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As I said, I don't need the tool to structure it! All I want is to move the numbered list and the inlined equations into a section of my LaTeX document. I can strip titles, footnotes, page numbers, etc, and I don't care about including margins, fonts, styles, and all the other formatting stuff that Word does. I want to do the structuring in LaTeX. I just want to start with the content which is locked up in my word document. –  Kevin Vermeer Jul 28 '10 at 14:36
    
@rivanvx - I'll give OO.org a try as well. –  Kevin Vermeer Jul 28 '10 at 14:37
    
But you were asking for the tool also to parse the equations in the Word document, which I wouldn't advice for the same reasons. You shouldn't write syntactic equations, write semantic equations instead. –  Juan A. Navarro Jul 28 '10 at 15:48
    
@Juan - Could you clarify what you mean by syntactic vs. semantic equations? I'm not familiar with the internals of the Microsoft or OpenOffice equation storage, and so I must be missing the reason that these representations cannot be converted into equivalent LaTeX equations. –  Kevin Vermeer Jul 29 '10 at 15:33
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I recommend docx2tex. Against your criteria:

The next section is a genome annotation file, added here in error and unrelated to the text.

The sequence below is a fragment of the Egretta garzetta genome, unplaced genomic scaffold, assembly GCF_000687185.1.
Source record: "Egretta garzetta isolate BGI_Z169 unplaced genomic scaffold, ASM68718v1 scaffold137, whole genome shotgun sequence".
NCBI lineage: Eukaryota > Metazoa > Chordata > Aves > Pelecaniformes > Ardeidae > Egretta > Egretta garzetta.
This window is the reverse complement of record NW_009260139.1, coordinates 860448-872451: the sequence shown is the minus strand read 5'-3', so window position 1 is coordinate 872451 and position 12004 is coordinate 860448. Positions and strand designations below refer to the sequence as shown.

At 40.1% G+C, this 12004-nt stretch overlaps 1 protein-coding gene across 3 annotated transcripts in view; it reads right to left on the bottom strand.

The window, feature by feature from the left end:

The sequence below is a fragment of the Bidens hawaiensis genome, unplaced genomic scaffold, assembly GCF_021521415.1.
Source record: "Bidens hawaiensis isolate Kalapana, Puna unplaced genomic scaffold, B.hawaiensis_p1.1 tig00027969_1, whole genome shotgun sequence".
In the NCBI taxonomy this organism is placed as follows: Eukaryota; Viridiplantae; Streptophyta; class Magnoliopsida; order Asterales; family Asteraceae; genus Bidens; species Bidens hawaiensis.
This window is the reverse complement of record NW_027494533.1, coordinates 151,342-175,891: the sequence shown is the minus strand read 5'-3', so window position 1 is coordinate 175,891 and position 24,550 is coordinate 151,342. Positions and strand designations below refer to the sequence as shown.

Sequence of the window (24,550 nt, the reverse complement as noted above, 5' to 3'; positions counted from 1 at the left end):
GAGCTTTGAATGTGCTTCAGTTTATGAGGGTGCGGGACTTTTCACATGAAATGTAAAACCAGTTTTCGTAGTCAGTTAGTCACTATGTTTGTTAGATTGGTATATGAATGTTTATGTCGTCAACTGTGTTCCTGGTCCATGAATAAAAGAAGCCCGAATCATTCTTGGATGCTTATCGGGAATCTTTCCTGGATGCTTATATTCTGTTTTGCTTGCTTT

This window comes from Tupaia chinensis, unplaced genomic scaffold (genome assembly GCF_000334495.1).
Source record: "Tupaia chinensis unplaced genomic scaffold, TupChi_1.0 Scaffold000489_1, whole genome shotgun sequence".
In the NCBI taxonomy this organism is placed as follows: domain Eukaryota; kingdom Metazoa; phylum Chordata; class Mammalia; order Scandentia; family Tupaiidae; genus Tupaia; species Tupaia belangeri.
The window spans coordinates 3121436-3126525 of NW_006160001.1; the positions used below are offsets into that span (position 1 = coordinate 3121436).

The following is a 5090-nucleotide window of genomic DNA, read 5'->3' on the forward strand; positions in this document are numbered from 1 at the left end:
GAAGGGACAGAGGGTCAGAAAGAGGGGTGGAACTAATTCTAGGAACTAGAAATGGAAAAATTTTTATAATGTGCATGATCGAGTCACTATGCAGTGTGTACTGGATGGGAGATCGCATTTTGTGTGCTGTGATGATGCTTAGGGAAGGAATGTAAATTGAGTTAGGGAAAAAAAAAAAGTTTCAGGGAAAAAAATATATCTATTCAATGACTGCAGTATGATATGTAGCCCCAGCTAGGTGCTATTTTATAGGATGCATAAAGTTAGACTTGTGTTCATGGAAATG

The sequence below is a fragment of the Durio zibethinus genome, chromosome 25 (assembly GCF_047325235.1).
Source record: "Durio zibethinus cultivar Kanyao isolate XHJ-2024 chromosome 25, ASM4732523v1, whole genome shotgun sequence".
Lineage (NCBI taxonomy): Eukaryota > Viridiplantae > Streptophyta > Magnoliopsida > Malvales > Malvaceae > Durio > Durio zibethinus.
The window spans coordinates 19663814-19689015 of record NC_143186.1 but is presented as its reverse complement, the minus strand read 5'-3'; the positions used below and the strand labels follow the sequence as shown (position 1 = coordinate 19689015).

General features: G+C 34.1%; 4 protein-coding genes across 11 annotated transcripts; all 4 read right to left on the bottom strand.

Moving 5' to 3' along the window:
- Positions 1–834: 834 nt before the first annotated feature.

• Recognizes MS Word numbered lists and outlines (I, 1, a, i, etc.).
    • Yes, although it doesn't try to keep enum types;
  • Is faster than copy-pasting the text of each question into, say, the exam document class, writing the equations, and drawing the diagrams. This is what I do right now. Not too bad, but it adds half an hour to every assignment.
    • It is automatic, provided it recognises all of your OOXML markup (it doesn't handle everything).
  • Makes better looking documents than the original Word document. I'd like to do a little evangelism here.
    • It gives pretty easy-to-read, vanilla Latex. I don't call that beautiful, but it's easier to beautify than Word.
  • Includes support for equations, tables, and images.
    • Yes. It converts included images to .eps files; I'm not sure what quality that gives you with included SVG files.
  • Can import both .doc and .docx files. Saving the .docx as a .doc is not acceptable, as it renders the equations as bitmaps. Saving the .doc as .docx might be acceptable.
    • Only docx files. Provided you have Word 2007 or later, this shouldn't be a problem.

Issues: It's abandonware, not updated since November 2008. It only supports the DVI toolchain. It's native to Windows, being a C#/.NET3 based technology, and works very well there; away from Windows, it supposedly it works with Mono, although the last time I tried, about 18 months ago, it did not work. It's docx/OOXML-only technology. although since conversion of RTF/.doc to .docx is very well-behaved, this should not be a problem.

The TUG 2008 talk announcing the technology was recorded by River Valley TV.

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I'll give it a shot! Vanilla LaTeX is what I'm looking for. –  Kevin Vermeer Jul 28 '10 at 14:29